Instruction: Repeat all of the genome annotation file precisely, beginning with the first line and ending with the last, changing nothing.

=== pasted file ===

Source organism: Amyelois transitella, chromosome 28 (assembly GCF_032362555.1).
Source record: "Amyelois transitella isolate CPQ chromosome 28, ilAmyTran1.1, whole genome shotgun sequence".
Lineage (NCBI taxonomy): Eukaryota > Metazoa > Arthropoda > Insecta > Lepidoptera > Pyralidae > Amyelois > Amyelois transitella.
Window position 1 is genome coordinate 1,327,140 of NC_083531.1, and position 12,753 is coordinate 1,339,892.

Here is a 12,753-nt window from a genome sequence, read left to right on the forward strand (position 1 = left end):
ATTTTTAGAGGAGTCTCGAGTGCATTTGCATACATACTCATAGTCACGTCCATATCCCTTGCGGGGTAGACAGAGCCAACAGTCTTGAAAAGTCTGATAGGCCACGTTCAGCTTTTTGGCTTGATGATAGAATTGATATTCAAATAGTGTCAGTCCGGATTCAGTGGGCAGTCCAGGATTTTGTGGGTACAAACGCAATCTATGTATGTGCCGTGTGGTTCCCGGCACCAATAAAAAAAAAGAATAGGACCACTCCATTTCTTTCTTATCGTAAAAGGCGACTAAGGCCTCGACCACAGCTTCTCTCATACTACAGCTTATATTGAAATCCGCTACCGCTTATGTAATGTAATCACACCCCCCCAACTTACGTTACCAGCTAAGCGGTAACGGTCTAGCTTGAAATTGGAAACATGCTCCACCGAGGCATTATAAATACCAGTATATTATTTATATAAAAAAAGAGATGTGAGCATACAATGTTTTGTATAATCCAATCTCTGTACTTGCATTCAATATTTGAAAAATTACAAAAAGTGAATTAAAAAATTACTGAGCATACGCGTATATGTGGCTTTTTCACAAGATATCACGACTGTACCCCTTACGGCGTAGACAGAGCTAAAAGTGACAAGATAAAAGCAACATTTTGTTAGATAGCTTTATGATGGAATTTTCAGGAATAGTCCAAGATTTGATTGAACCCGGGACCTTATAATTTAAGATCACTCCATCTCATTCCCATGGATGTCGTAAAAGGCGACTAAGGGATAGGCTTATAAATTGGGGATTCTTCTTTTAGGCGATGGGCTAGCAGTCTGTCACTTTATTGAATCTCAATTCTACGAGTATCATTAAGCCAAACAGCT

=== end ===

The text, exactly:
Source organism: Amyelois transitella, chromosome 28 (assembly GCF_032362555.1).
Source record: "Amyelois transitella isolate CPQ chromosome 28, ilAmyTran1.1, whole genome shotgun sequence".
Lineage (NCBI taxonomy): Eukaryota > Metazoa > Arthropoda > Insecta > Lepidoptera > Pyralidae > Amyelois > Amyelois transitella.
Window position 1 is genome coordinate 1,327,140 of NC_083531.1, and position 12,753 is coordinate 1,339,892.

Here is a 12,753-nt window from a genome sequence, read left to right on the forward strand (position 1 = left end):
ATTTTTAGAGGAGTCTCGAGTGCATTTGCATACATACTCATAGTCACGTCCATATCCCTTGCGGGGTAGACAGAGCCAACAGTCTTGAAAAGTCTGATAGGCCACGTTCAGCTTTTTGGCTTGATGATAGAATTGATATTCAAATAGTGTCAGTCCGGATTCAGTGGGCAGTCCAGGATTTTGTGGGTACAAACGCAATCTATGTATGTGCCGTGTGGTTCCCGGCACCAATAAAAAAAAAGAATAGGACCACTCCATTTCTTTCTTATCGTAAAAGGCGACTAAGGCCTCGACCACAGCTTCTCTCATACTACAGCTTATATTGAAATCCGCTACCGCTTATGTAATGTAATCACACCCCCCCAACTTACGTTACCAGCTAAGCGGTAACGGTCTAGCTTGAAATTGGAAACATGCTCCACCGAGGCATTATAAATACCAGTATATTATTTATATAAAAAAAGAGATGTGAGCATACAATGTTTTGTATAATCCAATCTCTGTACTTGCATTCAATATTTGAAAAATTACAAAAAGTGAATTAAAAAATTACTGAGCATACGCGTATATGTGGCTTTTTCACAAGATATCACGACTGTACCCCTTACGGCGTAGACAGAGCTAAAAGTGACAAGATAAAAGCAACATTTTGTTAGATAGCTTTATGATGGAATTTTCAGGAATAGTCCAAGATTTGATTGAACCCGGGACCTTATAATTTAAGATCACTCCATCTCATTCCCATGGATGTCGTAAAAGGCGACTAAGGGATAGGCTTATAAATTGGGGATTCTTCTTTTAGGCGATGGGCTAGCAGTCTGTCACTTTATTGAATCTCAATTCTACGAGTATCATTAAGCCAAACAGCT